I write as someone who has been applying for pupillage for four years and who has on more than one occasion suffered having to get up at 4:00am and pay £80 for a rail fare to attend a 9:00am interview in London that lasted just 10 minutes. Very often, the only response that I received from chambers after those interviews was a ‘rejected’ notice on the Pupillage Portal.
David Pittaway QC, Chair of the Neuberger Monitoring and Implementation Working Group until the end of 2011, reports on the progress that has been made at the Bar in improving access to the profession.
Last September I took part in a filmed interview for a BBC2 programme on social mobility within the professions. Its working title was “Who stole the best jobs?” later changed to “Who has the best jobs?” The interview lasted 90 minutes and ended up on the cutting room floor. The content was apparently not sufficiently newsworthy. The actual momentum of change did not meet the perception of privilege. The broadcast programme focused on other professions with the Bar coming out of it relatively unscathed.
Offers of pupillage went ahead as scheduled on 2 August despite an earlier technical hitch.
All pupils commencing pupillage from 1 September 2011 must register their pupillage by completing a 2011/2012 pupillage registration form. Pupils will be sent a confirmation email confirming registration of pupillage and outlining requirements in relation to the compulsory pupils’ courses. The pupillage handbook will be sent out to all those who have successfully registered their pupillage.
The Big Voice project is widening participation at the Bar and opening up the legal profession as a career to a broader range of young people. Sarwan Singh explains how.
Big Voice 2011 is a year long programme of regular evening sessions closely supported by the Supreme Court with the aim of providing legal education to disadvantaged teenagers in an attempt to enhance young people’s understanding of the legal profession, legal access and the court systems in the UK. The project seeks to empower young people who may feel distanced from the world of courts and lawyers and those who take part are divided into three groups, political agency, legal agency and equality and diversity.
Sam Stein QC lays out the Bar Standards Board’s position regarding the awarding and conduct of pupillages and sets down the basic rules with which all chambers must comply.
The vast majority of practitioners enjoy their work and would not do anything else. The vast majority of practitioners are probably not fit to do anything else.
Nichola Higgins, Chairman of the Young Barristers’ Committee, looks at the challenges facing the younger members of the Bar and how they will need to adapt to survive.
You are not alone in feeling some despair as the Ministry of Justice continues its drive to reduce the need for lawyers, to divert cases towards alternative forms of dispute resolution and reduce lawyers’ remuneration.
Changes to the nature of pupillages lead to reminiscences of more colourful times
April 9, 2011: “It’s a very ancient saying, but a true and honest thought, that if you become a teacher, by your pupils you’ll be taught” - Oscar Hammerstein II.
I popped in to the annual Pupillage Fair this year, spurred on by recent rumblings from the Bar Standards Board about the need to keep pupillage awards abreast with the current value of money. Sadly, my impression amongst the publicly funded sets was that this was more of a wake than a party.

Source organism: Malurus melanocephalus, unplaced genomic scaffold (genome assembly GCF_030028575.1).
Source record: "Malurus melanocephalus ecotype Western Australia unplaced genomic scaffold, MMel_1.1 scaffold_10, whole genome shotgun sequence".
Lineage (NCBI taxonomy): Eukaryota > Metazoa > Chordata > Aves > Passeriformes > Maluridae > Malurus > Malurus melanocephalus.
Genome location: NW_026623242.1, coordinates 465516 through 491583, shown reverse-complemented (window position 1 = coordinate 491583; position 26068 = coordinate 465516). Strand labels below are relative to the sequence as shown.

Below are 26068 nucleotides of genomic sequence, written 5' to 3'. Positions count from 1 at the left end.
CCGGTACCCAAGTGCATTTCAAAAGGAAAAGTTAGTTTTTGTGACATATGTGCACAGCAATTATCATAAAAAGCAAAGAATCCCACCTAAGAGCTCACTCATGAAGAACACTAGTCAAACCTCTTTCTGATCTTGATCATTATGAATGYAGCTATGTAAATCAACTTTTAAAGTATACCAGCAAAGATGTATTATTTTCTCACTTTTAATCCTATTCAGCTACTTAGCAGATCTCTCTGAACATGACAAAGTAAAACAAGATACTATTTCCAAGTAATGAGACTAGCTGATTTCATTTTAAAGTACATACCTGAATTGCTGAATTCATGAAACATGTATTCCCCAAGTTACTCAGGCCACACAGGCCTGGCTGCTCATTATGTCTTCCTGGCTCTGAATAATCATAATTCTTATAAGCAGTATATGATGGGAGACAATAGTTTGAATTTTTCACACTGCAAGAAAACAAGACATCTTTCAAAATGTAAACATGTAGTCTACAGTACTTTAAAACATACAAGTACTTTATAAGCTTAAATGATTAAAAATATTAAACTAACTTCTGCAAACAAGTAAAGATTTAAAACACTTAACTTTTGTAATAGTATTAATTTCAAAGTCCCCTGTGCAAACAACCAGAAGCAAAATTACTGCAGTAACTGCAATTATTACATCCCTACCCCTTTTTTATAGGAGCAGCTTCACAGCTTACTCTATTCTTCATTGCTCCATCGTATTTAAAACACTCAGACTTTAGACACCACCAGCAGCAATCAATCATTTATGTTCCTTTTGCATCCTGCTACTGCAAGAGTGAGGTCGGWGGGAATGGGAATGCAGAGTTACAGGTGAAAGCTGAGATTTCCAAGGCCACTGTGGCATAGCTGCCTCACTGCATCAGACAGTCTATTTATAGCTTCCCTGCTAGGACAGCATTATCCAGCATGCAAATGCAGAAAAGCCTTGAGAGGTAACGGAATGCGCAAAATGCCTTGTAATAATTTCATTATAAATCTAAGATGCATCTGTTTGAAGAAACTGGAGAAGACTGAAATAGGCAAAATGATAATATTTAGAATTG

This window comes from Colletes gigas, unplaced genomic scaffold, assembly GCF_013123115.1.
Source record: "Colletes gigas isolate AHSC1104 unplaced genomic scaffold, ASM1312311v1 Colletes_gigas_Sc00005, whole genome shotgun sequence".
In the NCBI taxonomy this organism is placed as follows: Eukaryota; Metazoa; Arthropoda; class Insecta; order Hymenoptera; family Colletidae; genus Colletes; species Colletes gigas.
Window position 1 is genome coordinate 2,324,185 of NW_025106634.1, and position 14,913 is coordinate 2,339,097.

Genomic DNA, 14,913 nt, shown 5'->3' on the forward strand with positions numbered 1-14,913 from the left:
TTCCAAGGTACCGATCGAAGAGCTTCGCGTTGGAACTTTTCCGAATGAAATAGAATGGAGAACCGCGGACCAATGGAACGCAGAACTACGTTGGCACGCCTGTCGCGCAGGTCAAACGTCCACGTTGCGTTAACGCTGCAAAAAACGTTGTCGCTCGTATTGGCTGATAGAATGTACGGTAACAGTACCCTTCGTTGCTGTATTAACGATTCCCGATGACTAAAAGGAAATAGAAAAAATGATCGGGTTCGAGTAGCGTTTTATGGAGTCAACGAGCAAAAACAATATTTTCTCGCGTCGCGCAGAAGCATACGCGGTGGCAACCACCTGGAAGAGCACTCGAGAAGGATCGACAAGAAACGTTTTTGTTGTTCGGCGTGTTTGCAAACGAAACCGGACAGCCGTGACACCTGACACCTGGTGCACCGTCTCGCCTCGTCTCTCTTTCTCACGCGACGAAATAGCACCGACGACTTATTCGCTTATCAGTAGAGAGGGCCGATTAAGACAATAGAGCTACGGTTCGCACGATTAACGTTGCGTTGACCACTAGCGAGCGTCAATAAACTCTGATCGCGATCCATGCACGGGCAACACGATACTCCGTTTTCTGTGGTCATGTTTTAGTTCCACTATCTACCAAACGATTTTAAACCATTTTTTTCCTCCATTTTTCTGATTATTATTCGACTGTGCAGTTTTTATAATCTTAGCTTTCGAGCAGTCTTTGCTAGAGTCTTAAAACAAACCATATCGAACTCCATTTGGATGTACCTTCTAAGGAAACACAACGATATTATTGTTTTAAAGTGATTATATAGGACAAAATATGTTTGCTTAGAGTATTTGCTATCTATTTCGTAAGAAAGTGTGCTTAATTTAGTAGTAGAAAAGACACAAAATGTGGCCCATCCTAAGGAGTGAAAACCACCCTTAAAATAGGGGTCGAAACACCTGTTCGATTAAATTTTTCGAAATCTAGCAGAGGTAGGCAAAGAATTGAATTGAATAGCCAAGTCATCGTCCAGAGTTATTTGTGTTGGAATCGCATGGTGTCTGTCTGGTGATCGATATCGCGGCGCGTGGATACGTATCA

In the February issue of Counsel Andrew Neish QC put the case for a pupillage “Wild Card Scheme” and invited responses. Here, Simon Myerson QC sets out some drawbacks of the scheme
I would like to deal with some of the matters raised by Andrew Neish in his recent article, People like us. We ought to begin with why diversity is a good thing. There are, I think, two answers.
Peter Smith reports on the challenges and opportunities of life after pupillage.
After the expense and effort of the academic and practical legal education, and with your heart set on a life of advocacy and self-employment, being rejected from chambers can be an incredibly disheartening experience.
The Lawyers’ Group of the Oasis of Peace UK are delighted to announce that on Thursday, 28 October 2021, Professor Philippe Sands QC will be delivering the 12th Rueff Lecture (via Zoom) entitled ‘Thinking About an International Rule of Law’
Inés Rivera explains how speech technology is transforming policing, courts and prisons
Philip N Bristow explains how to unlock your aged debt to fund your tax in one easy step
With the property market witnessing significant changes since the beginning of the pandemic, Fleet Street Wealth’s Managing Director Julian Morgan considers the future of the home, the second home and the office
The family law system is in crisis and a failure to recognise it as such demeans the Herculean efforts of all involved, writes Celestine Greenwood, an exhausted family practitioner
Should we cap numbers coming to the Bar? Or help them make data driven decisions? asks IshanKolhatkar
Shifting the taboo, two silks talk about the menopause, its impact on women at the Bar and the need for a profession-wide rethink. By Lyndsey de Mestre QC and Brie Stevens-Hoare QC
In a profession which can be attached to, and defined by, archaic stereotypes, how to be yourself, explore new areas and own your own time? Here are Lennart Poulsen's 'lessons learnt'...